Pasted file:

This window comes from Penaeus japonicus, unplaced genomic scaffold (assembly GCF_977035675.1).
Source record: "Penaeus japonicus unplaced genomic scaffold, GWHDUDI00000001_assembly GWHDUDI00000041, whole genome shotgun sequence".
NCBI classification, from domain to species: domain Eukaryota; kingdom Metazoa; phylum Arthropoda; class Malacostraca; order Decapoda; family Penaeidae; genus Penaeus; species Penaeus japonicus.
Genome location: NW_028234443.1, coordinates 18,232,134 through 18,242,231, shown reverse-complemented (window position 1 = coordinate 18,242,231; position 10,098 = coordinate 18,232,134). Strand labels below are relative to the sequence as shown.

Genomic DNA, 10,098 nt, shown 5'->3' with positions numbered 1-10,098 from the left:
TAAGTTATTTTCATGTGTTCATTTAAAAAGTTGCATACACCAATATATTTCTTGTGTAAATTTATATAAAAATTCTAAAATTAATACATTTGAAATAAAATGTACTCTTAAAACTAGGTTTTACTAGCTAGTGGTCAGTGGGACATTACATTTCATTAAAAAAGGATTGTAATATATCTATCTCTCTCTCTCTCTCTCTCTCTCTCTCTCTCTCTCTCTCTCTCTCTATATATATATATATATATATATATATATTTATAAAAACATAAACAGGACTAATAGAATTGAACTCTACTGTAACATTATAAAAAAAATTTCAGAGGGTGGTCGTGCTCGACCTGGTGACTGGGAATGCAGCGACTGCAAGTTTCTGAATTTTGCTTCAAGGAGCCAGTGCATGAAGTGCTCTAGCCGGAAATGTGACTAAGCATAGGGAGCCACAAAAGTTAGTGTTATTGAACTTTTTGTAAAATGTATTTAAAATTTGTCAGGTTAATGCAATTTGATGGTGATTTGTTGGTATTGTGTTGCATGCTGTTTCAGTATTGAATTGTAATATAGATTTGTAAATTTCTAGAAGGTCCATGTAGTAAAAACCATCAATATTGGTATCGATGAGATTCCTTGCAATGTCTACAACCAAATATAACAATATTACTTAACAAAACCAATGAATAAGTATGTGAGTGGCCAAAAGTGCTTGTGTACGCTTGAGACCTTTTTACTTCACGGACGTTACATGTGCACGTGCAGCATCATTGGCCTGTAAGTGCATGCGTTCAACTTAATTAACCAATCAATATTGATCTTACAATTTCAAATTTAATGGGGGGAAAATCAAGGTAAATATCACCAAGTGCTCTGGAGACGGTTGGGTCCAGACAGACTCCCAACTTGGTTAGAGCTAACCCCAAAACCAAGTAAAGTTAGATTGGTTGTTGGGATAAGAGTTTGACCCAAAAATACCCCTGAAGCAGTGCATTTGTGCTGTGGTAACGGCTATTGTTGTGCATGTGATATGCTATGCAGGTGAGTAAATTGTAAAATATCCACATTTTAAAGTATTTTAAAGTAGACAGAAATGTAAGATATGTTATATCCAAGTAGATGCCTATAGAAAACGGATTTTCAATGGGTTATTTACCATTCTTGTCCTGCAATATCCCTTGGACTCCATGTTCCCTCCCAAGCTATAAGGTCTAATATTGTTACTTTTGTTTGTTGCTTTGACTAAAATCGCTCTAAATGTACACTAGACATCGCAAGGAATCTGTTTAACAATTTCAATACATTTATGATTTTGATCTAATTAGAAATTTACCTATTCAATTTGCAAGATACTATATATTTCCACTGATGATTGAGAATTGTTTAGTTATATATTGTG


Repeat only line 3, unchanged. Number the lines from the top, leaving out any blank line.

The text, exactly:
NCBI classification, from domain to species: domain Eukaryota; kingdom Metazoa; phylum Arthropoda; class Malacostraca; order Decapoda; family Penaeidae; genus Penaeus; species Penaeus japonicus.